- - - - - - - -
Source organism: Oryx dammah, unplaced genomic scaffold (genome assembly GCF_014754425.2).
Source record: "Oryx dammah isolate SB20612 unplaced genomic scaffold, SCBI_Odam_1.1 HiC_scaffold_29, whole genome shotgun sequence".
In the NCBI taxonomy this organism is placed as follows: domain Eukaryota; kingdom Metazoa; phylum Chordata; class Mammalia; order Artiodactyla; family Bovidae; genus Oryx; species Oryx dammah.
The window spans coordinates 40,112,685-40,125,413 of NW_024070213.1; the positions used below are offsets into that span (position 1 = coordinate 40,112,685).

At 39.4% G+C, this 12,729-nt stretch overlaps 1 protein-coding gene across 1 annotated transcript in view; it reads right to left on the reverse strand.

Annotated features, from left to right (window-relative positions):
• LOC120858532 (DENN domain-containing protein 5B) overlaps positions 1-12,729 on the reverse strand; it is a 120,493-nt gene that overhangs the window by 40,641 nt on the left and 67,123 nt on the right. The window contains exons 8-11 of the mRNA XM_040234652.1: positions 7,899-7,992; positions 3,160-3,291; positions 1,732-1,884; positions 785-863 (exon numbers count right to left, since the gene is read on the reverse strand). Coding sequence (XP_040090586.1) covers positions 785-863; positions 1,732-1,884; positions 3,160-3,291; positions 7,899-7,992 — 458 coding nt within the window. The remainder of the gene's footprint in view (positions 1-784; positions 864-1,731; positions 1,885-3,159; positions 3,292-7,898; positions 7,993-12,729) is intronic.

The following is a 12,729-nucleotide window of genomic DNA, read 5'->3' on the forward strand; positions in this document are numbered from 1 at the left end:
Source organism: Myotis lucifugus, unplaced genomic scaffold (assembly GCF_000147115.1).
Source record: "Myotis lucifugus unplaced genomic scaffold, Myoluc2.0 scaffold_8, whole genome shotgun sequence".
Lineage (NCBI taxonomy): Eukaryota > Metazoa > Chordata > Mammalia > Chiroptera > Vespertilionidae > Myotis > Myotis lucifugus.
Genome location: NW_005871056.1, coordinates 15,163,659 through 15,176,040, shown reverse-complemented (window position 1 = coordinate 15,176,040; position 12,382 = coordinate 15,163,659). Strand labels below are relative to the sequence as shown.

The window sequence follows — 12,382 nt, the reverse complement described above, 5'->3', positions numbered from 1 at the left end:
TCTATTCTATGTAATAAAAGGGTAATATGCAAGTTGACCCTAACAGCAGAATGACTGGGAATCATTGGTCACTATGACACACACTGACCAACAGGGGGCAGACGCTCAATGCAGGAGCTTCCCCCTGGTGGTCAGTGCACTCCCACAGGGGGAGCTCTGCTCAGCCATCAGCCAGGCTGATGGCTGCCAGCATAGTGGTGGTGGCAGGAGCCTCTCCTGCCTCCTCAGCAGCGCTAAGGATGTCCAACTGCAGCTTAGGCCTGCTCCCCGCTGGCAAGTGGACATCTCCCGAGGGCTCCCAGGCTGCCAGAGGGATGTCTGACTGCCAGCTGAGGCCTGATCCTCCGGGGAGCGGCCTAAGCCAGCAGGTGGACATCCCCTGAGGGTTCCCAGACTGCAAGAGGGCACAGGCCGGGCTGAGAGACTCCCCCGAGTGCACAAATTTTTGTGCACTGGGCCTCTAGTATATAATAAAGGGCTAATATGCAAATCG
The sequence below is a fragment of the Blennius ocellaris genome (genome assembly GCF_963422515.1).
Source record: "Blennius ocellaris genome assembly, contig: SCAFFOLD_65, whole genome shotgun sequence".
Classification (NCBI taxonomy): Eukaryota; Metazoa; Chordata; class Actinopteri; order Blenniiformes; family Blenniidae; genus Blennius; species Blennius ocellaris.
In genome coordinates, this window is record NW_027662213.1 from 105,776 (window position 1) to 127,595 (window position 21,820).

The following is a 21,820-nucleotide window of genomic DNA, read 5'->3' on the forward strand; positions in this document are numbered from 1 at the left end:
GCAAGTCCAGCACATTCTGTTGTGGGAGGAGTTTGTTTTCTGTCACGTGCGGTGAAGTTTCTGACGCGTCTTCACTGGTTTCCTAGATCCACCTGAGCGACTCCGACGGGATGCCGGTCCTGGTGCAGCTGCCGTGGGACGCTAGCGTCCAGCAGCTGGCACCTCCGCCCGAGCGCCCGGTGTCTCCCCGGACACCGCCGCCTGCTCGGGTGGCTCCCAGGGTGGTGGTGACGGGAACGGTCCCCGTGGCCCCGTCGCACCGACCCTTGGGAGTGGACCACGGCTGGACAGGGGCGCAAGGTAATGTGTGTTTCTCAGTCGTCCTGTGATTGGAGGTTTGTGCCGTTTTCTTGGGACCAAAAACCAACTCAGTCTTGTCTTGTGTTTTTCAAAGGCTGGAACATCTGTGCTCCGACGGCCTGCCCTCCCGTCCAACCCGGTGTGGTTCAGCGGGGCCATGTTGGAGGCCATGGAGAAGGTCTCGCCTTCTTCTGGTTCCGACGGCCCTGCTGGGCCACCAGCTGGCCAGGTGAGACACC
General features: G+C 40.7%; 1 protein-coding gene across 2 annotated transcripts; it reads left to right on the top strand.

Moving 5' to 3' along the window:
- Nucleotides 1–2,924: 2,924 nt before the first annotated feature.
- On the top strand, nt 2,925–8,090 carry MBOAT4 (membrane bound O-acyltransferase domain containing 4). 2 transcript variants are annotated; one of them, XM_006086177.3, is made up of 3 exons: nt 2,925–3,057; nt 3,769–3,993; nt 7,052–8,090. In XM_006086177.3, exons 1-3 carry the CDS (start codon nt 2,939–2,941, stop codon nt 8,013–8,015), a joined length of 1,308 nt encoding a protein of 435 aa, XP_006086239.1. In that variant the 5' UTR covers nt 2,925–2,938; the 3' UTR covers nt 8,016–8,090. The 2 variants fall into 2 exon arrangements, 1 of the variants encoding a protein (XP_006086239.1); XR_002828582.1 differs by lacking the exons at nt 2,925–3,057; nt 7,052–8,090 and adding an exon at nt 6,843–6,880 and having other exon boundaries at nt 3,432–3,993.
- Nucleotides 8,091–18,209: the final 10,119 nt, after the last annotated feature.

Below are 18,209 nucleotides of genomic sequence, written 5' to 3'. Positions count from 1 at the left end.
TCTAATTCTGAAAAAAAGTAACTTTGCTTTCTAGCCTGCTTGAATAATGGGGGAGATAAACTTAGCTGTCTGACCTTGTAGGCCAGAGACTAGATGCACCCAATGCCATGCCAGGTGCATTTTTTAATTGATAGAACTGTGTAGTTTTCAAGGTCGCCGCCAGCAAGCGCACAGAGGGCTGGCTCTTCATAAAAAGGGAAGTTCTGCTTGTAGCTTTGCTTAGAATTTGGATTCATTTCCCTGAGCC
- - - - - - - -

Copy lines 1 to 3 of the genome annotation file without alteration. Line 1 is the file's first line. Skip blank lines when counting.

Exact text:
Source organism: Oryx dammah, unplaced genomic scaffold (genome assembly GCF_014754425.2).
Source record: "Oryx dammah isolate SB20612 unplaced genomic scaffold, SCBI_Odam_1.1 HiC_scaffold_29, whole genome shotgun sequence".
In the NCBI taxonomy this organism is placed as follows: domain Eukaryota; kingdom Metazoa; phylum Chordata; class Mammalia; order Artiodactyla; family Bovidae; genus Oryx; species Oryx dammah.